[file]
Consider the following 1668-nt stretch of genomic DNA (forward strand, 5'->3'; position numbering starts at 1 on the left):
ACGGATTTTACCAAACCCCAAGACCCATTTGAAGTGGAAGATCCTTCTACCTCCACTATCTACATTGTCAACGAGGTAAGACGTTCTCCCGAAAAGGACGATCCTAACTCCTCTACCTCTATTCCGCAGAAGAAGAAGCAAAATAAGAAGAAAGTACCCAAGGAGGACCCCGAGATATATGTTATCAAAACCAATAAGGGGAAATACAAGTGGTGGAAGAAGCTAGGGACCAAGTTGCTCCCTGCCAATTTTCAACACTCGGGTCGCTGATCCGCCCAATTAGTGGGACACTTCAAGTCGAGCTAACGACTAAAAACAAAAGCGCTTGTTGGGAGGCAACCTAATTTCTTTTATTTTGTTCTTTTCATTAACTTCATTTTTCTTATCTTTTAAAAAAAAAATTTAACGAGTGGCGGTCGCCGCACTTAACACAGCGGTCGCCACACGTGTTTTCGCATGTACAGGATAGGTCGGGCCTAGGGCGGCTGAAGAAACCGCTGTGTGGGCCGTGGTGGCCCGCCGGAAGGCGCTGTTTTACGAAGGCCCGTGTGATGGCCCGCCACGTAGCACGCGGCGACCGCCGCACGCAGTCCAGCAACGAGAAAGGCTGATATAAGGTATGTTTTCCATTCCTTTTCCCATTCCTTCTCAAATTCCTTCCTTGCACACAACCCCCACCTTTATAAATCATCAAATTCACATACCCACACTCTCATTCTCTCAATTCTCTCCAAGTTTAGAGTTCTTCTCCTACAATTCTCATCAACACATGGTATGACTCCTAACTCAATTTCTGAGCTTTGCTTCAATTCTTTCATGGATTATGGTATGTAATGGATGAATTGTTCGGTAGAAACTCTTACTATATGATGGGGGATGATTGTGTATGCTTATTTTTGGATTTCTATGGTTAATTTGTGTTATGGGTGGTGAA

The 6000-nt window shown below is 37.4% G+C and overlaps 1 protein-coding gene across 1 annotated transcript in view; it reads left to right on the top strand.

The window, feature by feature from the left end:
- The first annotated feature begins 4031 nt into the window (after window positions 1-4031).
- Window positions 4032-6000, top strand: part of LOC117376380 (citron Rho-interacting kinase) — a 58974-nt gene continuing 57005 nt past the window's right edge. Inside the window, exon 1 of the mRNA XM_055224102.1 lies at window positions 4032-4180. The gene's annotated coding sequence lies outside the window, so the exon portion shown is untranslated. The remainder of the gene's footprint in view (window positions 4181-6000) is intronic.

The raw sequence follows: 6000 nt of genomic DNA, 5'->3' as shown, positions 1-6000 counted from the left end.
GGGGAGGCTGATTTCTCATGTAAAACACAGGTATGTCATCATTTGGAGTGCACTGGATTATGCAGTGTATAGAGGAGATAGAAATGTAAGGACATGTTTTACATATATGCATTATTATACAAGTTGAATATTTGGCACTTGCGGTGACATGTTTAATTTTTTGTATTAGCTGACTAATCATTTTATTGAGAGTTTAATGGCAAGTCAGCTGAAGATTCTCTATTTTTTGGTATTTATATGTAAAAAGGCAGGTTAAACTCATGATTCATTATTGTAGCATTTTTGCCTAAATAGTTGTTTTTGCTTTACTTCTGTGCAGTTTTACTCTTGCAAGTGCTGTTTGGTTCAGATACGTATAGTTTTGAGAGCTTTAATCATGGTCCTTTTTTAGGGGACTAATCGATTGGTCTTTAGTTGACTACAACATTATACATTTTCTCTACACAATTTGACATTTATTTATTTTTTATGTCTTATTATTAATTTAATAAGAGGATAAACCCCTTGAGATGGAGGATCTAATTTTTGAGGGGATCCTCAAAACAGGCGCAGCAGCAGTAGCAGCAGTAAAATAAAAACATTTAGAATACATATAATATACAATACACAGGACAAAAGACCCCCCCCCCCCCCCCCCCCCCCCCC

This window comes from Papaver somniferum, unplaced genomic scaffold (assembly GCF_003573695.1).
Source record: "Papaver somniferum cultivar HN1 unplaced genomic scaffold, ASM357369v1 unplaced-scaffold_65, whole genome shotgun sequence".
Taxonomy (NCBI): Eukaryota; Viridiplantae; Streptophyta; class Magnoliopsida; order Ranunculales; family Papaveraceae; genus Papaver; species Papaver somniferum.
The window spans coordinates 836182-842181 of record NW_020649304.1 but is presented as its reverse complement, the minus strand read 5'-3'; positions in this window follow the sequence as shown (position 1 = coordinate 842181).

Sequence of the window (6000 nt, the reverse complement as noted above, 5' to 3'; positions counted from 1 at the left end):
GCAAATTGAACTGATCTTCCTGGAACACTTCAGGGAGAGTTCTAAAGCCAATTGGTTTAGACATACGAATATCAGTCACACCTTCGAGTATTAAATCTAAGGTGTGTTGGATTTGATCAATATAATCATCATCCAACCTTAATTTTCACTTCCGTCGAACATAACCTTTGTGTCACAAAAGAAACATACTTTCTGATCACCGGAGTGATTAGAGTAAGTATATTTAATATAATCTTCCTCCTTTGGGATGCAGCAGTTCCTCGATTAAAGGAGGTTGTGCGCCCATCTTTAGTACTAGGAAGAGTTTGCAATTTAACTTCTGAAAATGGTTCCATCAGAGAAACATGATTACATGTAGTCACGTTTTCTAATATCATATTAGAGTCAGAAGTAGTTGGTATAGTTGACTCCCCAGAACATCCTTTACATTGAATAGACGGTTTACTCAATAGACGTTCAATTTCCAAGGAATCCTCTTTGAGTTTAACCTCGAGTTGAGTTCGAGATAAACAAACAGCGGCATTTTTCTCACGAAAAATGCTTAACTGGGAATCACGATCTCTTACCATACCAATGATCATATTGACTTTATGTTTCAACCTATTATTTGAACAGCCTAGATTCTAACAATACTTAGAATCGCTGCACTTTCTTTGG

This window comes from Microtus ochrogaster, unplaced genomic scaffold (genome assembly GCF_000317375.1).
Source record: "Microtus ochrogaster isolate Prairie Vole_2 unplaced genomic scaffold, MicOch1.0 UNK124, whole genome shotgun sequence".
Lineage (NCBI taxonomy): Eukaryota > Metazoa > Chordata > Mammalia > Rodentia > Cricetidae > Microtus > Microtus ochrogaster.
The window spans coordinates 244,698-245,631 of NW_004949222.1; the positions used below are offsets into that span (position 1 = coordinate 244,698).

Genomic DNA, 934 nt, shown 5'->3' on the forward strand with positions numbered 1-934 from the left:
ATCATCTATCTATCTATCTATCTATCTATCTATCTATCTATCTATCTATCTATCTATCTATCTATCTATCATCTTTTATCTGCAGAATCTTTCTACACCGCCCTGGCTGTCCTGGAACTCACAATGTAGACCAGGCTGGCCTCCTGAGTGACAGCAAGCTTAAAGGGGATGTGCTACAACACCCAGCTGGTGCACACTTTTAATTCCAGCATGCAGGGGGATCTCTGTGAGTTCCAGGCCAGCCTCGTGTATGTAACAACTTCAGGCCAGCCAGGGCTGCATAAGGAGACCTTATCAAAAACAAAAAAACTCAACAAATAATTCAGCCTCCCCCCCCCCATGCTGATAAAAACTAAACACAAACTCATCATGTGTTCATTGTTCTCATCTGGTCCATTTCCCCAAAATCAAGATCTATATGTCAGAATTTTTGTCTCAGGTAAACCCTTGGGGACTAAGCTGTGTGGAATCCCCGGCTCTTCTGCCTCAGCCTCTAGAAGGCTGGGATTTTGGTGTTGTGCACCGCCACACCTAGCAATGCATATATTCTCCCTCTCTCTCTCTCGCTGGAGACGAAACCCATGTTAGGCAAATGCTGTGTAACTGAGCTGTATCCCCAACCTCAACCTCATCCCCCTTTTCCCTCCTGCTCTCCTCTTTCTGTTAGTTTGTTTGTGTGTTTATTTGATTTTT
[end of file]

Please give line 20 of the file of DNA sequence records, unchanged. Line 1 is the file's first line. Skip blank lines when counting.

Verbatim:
ATCATCTATCTATCTATCTATCTATCTATCTATCTATCTATCTATCTATCTATCTATCTATCTATCTATCATCTTTTATCTGCAGAATCTTTCTACACCGCCCTGGCTGTCCTGGAACTCACAATGTAGACCAGGCTGGCCTCCTGAGTGACAGCAAGCTTAAAGGGGATGTGCTACAACACCCAGCTGGTGCACACTTTTAATTCCAGCATGCAGGGGGATCTCTGTGAGTTCCAGGCCAGCCTCGTGTATGTAACAACTTCAGGCCAGCCAGGGCTGCATAAGGAGACCTTATCAAAAACAAAAAAACTCAACAAATAATTCAGCCTCCCCCCCCCCATGCTGATAAAAACTAAACACAAACTCATCATGTGTTCATTGTTCTCATCTGGTCCATTTCCCCAAAATCAAGATCTATATGTCAGAATTTTTGTCTCAGGTAAACCCTTGGGGACTAAGCTGTGTGGAATCCCCGGCTCTTCTGCCTCAGCCTCTAGAAGGCTGGGATTTTGGTGTTGTGCACCGCCACACCTAGCAATGCATATATTCTCCCTCTCTCTCTCTCGCTGGAGACGAAACCCATGTTAGGCAAATGCTGTGTAACTGAGCTGTATCCCCAACCTCAACCTCATCCCCCTTTTCCCTCCTGCTCTCCTCTTTCTGTTAGTTTGTTTGTGTGTTTATTTGATTTTT